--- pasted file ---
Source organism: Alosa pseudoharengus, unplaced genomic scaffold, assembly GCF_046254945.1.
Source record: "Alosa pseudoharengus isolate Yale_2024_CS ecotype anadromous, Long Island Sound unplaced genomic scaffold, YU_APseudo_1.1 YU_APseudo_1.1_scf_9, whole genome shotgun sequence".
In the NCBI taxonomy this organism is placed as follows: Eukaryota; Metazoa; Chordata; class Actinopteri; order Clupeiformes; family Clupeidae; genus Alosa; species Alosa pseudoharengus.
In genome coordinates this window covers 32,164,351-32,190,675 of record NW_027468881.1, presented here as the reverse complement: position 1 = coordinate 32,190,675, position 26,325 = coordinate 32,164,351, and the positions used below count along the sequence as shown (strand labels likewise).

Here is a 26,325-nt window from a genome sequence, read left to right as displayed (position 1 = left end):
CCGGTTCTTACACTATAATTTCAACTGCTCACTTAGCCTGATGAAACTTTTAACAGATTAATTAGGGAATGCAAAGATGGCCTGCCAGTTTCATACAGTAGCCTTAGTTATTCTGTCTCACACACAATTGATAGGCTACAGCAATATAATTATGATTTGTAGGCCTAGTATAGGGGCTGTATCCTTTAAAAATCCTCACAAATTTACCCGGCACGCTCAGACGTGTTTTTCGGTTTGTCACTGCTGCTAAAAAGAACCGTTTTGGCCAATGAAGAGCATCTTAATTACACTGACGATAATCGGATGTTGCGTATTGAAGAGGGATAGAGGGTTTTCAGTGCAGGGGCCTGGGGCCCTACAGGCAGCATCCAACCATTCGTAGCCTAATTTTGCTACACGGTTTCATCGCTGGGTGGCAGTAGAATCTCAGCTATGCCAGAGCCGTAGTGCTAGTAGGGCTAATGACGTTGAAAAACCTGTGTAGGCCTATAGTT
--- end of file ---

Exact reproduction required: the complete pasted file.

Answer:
Source organism: Alosa pseudoharengus, unplaced genomic scaffold, assembly GCF_046254945.1.
Source record: "Alosa pseudoharengus isolate Yale_2024_CS ecotype anadromous, Long Island Sound unplaced genomic scaffold, YU_APseudo_1.1 YU_APseudo_1.1_scf_9, whole genome shotgun sequence".
In the NCBI taxonomy this organism is placed as follows: Eukaryota; Metazoa; Chordata; class Actinopteri; order Clupeiformes; family Clupeidae; genus Alosa; species Alosa pseudoharengus.
In genome coordinates this window covers 32,164,351-32,190,675 of record NW_027468881.1, presented here as the reverse complement: position 1 = coordinate 32,190,675, position 26,325 = coordinate 32,164,351, and the positions used below count along the sequence as shown (strand labels likewise).

Here is a 26,325-nt window from a genome sequence, read left to right as displayed (position 1 = left end):
CCGGTTCTTACACTATAATTTCAACTGCTCACTTAGCCTGATGAAACTTTTAACAGATTAATTAGGGAATGCAAAGATGGCCTGCCAGTTTCATACAGTAGCCTTAGTTATTCTGTCTCACACACAATTGATAGGCTACAGCAATATAATTATGATTTGTAGGCCTAGTATAGGGGCTGTATCCTTTAAAAATCCTCACAAATTTACCCGGCACGCTCAGACGTGTTTTTCGGTTTGTCACTGCTGCTAAAAAGAACCGTTTTGGCCAATGAAGAGCATCTTAATTACACTGACGATAATCGGATGTTGCGTATTGAAGAGGGATAGAGGGTTTTCAGTGCAGGGGCCTGGGGCCCTACAGGCAGCATCCAACCATTCGTAGCCTAATTTTGCTACACGGTTTCATCGCTGGGTGGCAGTAGAATCTCAGCTATGCCAGAGCCGTAGTGCTAGTAGGGCTAATGACGTTGAAAAACCTGTGTAGGCCTATAGTT